Any successful product or company begins with a plan for achieving success. But oftentimes people are better prepared for dealing with failure than for dealing with success. Even though a plan may project healthy growth, we are generally much better equipped to deal with one quarter of the expected demand than if we get four times what we expect.
The “Limits to Success” archetype shows that being successful can be just as dangerous to longterm health as being unsuccessful (see “When the ‘Best of Times’ Becomes the ‘Worst of Times,’” Dec. 1990/Jan. 1991). Even success can sow the seeds of failure by stressing and overburdening the current system. Success can also trap us in a mentality of “what worked in the past will continue to work in the future.”
Take into account the factors that may limit your organization’s success.
The heart of a good planning process is really in understanding the implications of achieving one’s strategies for success. When used in a planning process, the “Limits to Success” archetype can help show how actions, whether intentional or unintentional, may end up reinforcing themselves and taking on a life of their own. It can also assist in the search for organizational barriers that growth may begin to engage.
Below is a seven-step process for using “Limits to Success” to help identify your engines of success and how they may trigger a process that can potentially lead to failure. By mapping out these structures in advance, you can anticipate future problems and eliminate them before they become a threat.
1. Identify the Growth Engines
The first step in using the “Limits to Success” archetype is to identify the growth engines. Although the growth in “Limits to Success” is usually described with a single reinforcing loop, this loop can represent any number of reinforcing processes that fuel the initial success. Start by drawing one loop and then identify additional reinforcing loops that are relevant.
In this process, it is important to focus on dynamic behavior; that is, identify growth loops, not just growth factors. This will help emphasize the process that is feeding back and regenerating itself. Oftentimes this reinforcing process is linked to our own mental models, leading us to continue taking actions in a particular direction. For example, a laser printer manufacturer may have found that marketing efforts have a strong effect on sales, so they always resort to marketing to boost revenues (see “Growth Engine”). Implicit in that loop is a strong bias toward using marketing to address revenue problems.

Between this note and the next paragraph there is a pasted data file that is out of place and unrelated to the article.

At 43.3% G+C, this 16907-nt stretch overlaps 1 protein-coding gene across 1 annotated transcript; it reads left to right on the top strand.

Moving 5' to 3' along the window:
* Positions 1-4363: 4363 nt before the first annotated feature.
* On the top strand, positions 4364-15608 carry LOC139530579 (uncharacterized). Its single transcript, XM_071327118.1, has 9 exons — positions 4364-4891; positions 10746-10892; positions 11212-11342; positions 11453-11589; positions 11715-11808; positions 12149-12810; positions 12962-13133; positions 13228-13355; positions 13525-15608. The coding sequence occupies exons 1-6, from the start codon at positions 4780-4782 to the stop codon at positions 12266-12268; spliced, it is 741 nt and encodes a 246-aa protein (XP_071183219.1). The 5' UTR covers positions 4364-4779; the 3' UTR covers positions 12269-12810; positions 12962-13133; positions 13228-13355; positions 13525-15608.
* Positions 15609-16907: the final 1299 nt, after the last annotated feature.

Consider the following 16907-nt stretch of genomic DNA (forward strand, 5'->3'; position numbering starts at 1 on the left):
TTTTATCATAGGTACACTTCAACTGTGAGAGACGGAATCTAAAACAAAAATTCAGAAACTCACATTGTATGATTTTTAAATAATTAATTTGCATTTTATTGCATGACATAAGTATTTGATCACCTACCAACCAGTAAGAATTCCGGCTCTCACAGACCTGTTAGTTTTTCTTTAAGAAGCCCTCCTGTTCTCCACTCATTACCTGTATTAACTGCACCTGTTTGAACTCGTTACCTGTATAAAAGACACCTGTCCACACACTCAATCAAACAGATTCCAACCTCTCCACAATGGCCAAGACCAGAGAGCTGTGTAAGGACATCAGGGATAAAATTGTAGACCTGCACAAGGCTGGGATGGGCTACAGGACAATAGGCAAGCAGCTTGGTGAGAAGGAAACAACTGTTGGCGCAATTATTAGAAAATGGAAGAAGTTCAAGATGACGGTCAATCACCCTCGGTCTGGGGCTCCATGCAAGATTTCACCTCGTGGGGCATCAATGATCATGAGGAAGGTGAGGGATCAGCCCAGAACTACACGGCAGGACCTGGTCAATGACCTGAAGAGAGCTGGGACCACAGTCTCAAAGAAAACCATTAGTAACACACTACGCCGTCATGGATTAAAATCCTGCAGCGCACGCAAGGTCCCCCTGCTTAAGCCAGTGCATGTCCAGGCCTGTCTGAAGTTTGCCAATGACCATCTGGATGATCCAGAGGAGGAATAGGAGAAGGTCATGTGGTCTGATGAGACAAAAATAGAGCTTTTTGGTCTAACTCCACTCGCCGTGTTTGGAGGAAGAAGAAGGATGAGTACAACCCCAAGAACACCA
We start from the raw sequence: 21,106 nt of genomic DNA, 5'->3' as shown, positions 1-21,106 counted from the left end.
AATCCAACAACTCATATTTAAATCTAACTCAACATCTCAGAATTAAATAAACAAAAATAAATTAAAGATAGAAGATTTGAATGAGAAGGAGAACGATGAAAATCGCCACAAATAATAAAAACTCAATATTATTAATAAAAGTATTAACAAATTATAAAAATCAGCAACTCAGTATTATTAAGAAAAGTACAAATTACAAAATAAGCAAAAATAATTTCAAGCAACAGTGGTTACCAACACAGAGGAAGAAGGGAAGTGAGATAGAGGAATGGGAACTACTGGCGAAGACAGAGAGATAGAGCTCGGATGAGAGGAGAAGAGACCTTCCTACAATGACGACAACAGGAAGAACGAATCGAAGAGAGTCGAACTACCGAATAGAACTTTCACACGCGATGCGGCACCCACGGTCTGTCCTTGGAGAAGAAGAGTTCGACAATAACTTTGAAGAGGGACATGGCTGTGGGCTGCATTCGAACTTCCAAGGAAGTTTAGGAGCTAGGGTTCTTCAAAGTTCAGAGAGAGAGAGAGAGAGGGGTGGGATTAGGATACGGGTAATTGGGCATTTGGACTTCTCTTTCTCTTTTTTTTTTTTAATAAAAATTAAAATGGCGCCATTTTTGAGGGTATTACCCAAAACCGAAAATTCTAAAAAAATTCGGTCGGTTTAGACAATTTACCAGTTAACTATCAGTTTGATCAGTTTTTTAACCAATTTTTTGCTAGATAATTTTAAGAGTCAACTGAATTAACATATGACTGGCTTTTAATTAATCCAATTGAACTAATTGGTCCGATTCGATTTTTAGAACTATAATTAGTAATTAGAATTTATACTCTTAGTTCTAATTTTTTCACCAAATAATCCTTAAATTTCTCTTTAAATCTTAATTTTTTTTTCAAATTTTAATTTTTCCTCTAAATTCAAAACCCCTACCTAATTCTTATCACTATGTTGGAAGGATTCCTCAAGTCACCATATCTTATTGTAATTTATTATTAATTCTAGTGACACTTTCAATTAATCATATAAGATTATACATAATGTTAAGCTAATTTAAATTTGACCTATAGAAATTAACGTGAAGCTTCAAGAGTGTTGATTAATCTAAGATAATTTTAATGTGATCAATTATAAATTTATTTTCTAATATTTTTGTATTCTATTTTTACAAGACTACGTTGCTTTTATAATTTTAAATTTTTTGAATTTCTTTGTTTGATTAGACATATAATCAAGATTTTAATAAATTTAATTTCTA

2. Determine Doubling Time
The next question to ask is: what is the projected time for our results to double in magnitude? That is, if marketing efforts continue (at a certain percentage of sales, for example), how long will it take for laser printer sales to double? Asking questions about doubling time will help make time horizons associated with the rapid growth explicit, especially where new products or markets are involved. If it is a more established product, finding the time it takes to increase sales by 25% or 50% (or to produce another result) would be more appropriate. The key is to pick an outcome which, if achieved, would outstrip your current capacity.
3. Identify Potential Limits and Balancing Loop(s)
At this point, it may help to categorize the limits in order to explore the many possible side-effects of success (see “Planning for Limits”). If sales double (or increase by 25% or 50%), for example, what sort of limits would we encounter? Some possible categories:
- Physical Capacity—If we double sales, will we need to build a new plant or make capital equipment investments?
- Information Systems—Are current information systems capable of handling twice the current activity?
- Personnel—Will we have enough people to handle double the workload? If not, do we have a plan for hiring and training new people?
- Management Expertise—Will we outstrip our capabilities as an organization to manage the demands such growth will pose?
- Attitudes/Mental Models—Will our actions meet a limit that is imposed more from a worldview than from any physical capacity (i.e., will we run up against sacred cows)?